Kazakhstan is still waiting for an Eni-led group of international oil companies to make an offer of compensation to the state for delays and cost overruns at the offshore Kashagan oilfield, a senior official said on Friday.
The row has halted work at the Caspian Sea site, the biggest oil discovery in the last three decades and one that represents the Central Asian state's entry ticket to the club of top 10 global oil producers.
"We are waiting for them to make a proposal," Deputy Finance Minister Daulet Yergozhin told Reuters. "No proposal was made on Sept. 5," he said in reference to an earlier deadline announced by the government.
His comments came a day after Prime Minister Karim Masimov demanded a leading role for its state energy company KazMunaiGas in running Kashagan. The government is also seeking more than $10 billion in compensation for the delays.
The dispute has dealt a blow to investor confidence in Kazakhstan but Karimov denied the government had fallen victim to "resource nationalism," a trend among producer nations to seek more cash and control from foreign firms tapping their oil.
Eni said on Thursday it was prepared to discuss all proposals and was setting up a meeting between its Chief Executive Officer, Paolo Scaroni, and Masimov.
Energy Minister Sauat Mynbayev said the negotiations could take a long time, complicated by the need for all seven consortium members to agree a common position.
'Open to Dialogue'
Kashagan was originally scheduled to start production in 2005, but the date has repeatedly slipped -- the oil is now forecast to flow in 2010 -- and costs have soared.
Yergozhin also welcomed comments from consortium member Total this week about the need to speed up negotiations. Work at Kashagan has been suspended as part of the row, which includes Kazakh accusations of environmental damage.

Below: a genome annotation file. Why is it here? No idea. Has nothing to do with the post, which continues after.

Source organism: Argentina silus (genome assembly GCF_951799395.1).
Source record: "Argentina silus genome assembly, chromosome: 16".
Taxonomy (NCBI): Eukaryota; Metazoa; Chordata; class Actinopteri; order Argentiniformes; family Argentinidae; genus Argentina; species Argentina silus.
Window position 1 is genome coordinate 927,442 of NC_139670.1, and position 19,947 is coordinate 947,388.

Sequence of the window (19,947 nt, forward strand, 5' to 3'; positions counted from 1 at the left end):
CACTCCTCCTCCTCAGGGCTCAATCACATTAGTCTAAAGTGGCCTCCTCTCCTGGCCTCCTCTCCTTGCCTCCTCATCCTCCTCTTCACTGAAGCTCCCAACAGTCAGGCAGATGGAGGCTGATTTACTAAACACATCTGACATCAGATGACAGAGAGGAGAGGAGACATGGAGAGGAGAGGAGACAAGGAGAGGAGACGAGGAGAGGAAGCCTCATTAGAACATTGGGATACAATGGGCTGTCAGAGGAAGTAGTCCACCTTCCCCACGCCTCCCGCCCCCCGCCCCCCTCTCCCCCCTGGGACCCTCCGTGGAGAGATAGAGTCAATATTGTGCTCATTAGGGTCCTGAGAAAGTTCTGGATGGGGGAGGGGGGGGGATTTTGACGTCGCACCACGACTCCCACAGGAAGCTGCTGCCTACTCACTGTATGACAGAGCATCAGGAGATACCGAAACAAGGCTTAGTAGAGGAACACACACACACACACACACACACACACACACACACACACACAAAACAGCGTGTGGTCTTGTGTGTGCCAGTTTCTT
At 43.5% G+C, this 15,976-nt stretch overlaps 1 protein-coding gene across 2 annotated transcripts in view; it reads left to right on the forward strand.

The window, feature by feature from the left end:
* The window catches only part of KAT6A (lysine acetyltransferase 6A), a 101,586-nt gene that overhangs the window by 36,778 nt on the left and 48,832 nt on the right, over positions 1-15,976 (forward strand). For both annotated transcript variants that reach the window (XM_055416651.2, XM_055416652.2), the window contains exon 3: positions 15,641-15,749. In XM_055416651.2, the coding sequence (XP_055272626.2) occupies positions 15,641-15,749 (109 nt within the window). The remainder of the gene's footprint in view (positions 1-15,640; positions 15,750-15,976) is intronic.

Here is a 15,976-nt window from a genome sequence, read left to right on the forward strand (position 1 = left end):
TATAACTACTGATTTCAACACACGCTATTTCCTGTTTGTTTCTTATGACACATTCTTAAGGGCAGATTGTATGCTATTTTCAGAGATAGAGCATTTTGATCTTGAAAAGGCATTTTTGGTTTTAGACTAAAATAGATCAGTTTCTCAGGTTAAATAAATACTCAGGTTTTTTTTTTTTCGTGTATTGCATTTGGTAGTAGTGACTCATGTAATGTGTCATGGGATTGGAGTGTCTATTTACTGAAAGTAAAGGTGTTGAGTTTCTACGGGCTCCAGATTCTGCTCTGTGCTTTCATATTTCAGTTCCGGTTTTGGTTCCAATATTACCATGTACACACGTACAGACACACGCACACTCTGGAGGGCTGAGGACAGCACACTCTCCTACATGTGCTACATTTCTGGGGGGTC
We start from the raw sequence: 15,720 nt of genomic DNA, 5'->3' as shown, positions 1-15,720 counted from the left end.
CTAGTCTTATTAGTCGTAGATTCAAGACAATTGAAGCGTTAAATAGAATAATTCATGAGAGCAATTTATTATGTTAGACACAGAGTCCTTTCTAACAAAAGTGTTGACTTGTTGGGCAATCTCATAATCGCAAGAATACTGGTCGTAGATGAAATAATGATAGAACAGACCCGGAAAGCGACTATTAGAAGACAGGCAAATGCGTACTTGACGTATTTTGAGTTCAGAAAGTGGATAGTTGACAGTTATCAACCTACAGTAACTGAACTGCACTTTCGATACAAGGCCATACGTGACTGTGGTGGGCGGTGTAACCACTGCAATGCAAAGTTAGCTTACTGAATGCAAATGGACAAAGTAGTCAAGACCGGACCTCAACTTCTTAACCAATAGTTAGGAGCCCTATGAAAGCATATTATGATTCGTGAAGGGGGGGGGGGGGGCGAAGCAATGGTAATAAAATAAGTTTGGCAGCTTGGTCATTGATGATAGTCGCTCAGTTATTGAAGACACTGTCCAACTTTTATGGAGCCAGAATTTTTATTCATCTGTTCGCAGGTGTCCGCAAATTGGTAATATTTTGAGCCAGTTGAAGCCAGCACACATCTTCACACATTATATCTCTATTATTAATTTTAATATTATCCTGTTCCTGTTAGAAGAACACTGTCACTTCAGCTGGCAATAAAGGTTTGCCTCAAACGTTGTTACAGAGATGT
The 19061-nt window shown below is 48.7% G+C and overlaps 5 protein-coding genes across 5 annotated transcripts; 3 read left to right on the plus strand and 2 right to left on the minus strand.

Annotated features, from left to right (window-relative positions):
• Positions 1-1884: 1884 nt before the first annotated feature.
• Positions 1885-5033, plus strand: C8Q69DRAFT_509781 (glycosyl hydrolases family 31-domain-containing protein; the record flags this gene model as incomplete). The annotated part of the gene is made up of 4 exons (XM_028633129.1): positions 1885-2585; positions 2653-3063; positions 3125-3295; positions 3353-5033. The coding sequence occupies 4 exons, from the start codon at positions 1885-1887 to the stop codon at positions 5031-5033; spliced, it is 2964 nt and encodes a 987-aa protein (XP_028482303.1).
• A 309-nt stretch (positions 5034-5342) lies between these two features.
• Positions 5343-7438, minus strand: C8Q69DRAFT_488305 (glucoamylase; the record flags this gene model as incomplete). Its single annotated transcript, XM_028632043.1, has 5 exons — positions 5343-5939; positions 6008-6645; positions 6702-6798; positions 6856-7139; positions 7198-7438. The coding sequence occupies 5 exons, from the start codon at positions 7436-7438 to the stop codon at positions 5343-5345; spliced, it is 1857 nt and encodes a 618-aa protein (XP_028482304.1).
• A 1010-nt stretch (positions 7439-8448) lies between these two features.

"It's good that they are proposing to speed up the process," Yergozhin said. "We are open to dialogue."
The other participants in the Kashagan consortium are Royal Dutch Shell, Exxon Mobil, ConocoPhillips and Japan's Inpex Holdings.
Mynbayev said there was no obvious limit on how long negotiations might last.
"This could actually last a long time. It depends on what positions the two sides take," he told Reuters following a government meeting in the capital Astana.
KazMunaiGas, which has an 8.3% stake in the oilfield, has not commented on Karimov's proposal that it take up co-operatorship of Kashagan and Mynbayev said no final decision had yet been taken.
"You speak as if the decision on KMG had been taken to take up operatorship," he said. "This is a very long process of negotiation."
He added that any of the consortium members could in theory be operator. Some analysts have expressed doubt that KazMunaigas has the necessary expertise to run such a complex project.
Freezing winters, poisonous hydrogen-sulphide gas, and very high pressure make exploiting Kashagan a technical challenge and solving such problems has contributed to the delays.